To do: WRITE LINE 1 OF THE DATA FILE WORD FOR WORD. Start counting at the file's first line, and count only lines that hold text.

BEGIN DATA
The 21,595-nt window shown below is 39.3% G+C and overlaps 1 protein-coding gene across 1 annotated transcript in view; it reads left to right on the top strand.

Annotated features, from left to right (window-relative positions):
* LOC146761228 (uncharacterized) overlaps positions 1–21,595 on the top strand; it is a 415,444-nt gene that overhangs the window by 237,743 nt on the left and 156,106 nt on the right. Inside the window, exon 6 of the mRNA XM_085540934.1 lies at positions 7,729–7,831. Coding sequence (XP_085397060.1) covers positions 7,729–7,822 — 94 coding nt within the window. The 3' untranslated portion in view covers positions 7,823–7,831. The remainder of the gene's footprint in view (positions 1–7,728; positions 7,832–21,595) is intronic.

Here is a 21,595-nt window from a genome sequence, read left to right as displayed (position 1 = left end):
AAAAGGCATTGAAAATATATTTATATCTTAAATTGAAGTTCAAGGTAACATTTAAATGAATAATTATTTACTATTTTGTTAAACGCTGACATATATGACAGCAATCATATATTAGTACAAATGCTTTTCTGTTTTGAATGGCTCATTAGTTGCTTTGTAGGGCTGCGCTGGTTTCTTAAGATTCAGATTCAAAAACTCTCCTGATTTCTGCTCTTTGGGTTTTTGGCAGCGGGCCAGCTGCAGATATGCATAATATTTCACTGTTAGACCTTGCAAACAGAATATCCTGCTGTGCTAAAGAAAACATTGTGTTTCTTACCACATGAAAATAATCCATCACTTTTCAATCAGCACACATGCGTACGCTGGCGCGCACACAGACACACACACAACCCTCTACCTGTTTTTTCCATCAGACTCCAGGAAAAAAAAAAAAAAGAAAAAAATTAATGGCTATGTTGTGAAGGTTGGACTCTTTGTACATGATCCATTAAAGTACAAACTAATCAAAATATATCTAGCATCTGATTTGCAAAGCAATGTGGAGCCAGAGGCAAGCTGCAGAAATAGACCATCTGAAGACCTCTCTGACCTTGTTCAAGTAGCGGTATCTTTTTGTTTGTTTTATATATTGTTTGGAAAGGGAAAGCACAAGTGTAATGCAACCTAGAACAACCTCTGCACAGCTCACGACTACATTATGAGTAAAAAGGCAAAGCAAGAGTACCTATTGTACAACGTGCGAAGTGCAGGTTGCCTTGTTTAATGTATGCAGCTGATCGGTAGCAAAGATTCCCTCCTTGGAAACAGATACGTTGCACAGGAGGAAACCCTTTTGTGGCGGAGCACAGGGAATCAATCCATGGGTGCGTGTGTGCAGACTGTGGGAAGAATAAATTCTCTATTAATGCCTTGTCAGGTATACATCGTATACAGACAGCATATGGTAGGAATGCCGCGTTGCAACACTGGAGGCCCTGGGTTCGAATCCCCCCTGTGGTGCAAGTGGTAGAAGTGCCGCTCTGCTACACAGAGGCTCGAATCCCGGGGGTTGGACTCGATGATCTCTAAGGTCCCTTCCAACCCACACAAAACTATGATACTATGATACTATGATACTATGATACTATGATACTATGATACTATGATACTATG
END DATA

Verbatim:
The 21,595-nt window shown below is 39.3% G+C and overlaps 1 protein-coding gene across 1 annotated transcript in view; it reads left to right on the top strand.